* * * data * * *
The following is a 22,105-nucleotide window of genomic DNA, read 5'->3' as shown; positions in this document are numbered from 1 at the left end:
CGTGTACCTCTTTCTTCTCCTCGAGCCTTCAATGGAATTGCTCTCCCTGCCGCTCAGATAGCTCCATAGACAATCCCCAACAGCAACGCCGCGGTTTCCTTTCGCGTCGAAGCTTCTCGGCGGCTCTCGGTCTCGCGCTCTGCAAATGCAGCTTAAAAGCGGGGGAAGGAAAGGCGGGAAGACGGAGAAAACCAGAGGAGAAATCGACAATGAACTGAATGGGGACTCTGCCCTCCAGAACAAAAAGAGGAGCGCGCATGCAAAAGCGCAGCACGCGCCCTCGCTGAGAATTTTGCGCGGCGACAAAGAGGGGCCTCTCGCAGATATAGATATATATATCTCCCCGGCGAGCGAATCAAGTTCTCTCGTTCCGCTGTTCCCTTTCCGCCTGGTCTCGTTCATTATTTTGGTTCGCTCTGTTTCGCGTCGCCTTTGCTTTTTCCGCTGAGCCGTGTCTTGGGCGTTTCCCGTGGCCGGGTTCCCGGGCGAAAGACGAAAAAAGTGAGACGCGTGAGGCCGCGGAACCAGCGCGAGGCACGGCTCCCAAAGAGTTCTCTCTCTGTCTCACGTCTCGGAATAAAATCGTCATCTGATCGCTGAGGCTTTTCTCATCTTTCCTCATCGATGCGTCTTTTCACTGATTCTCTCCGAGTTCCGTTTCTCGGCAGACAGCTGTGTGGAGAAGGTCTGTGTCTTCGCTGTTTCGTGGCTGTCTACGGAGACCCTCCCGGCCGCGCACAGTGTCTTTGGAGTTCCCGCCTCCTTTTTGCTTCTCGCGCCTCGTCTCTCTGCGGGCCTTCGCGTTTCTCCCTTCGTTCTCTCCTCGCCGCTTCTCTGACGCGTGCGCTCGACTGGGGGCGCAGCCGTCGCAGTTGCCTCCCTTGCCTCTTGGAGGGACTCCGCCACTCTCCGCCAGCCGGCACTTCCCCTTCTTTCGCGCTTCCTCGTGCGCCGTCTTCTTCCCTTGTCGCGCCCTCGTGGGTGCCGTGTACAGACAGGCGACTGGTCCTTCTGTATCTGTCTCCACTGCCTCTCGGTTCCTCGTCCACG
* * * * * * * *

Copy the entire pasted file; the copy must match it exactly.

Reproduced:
The following is a 22,105-nucleotide window of genomic DNA, read 5'->3' as shown; positions in this document are numbered from 1 at the left end:
CGTGTACCTCTTTCTTCTCCTCGAGCCTTCAATGGAATTGCTCTCCCTGCCGCTCAGATAGCTCCATAGACAATCCCCAACAGCAACGCCGCGGTTTCCTTTCGCGTCGAAGCTTCTCGGCGGCTCTCGGTCTCGCGCTCTGCAAATGCAGCTTAAAAGCGGGGGAAGGAAAGGCGGGAAGACGGAGAAAACCAGAGGAGAAATCGACAATGAACTGAATGGGGACTCTGCCCTCCAGAACAAAAAGAGGAGCGCGCATGCAAAAGCGCAGCACGCGCCCTCGCTGAGAATTTTGCGCGGCGACAAAGAGGGGCCTCTCGCAGATATAGATATATATATCTCCCCGGCGAGCGAATCAAGTTCTCTCGTTCCGCTGTTCCCTTTCCGCCTGGTCTCGTTCATTATTTTGGTTCGCTCTGTTTCGCGTCGCCTTTGCTTTTTCCGCTGAGCCGTGTCTTGGGCGTTTCCCGTGGCCGGGTTCCCGGGCGAAAGACGAAAAAAGTGAGACGCGTGAGGCCGCGGAACCAGCGCGAGGCACGGCTCCCAAAGAGTTCTCTCTCTGTCTCACGTCTCGGAATAAAATCGTCATCTGATCGCTGAGGCTTTTCTCATCTTTCCTCATCGATGCGTCTTTTCACTGATTCTCTCCGAGTTCCGTTTCTCGGCAGACAGCTGTGTGGAGAAGGTCTGTGTCTTCGCTGTTTCGTGGCTGTCTACGGAGACCCTCCCGGCCGCGCACAGTGTCTTTGGAGTTCCCGCCTCCTTTTTGCTTCTCGCGCCTCGTCTCTCTGCGGGCCTTCGCGTTTCTCCCTTCGTTCTCTCCTCGCCGCTTCTCTGACGCGTGCGCTCGACTGGGGGCGCAGCCGTCGCAGTTGCCTCCCTTGCCTCTTGGAGGGACTCCGCCACTCTCCGCCAGCCGGCACTTCCCCTTCTTTCGCGCTTCCTCGTGCGCCGTCTTCTTCCCTTGTCGCGCCCTCGTGGGTGCCGTGTACAGACAGGCGACTGGTCCTTCTGTATCTGTCTCCACTGCCTCTCGGTTCCTCGTCCACG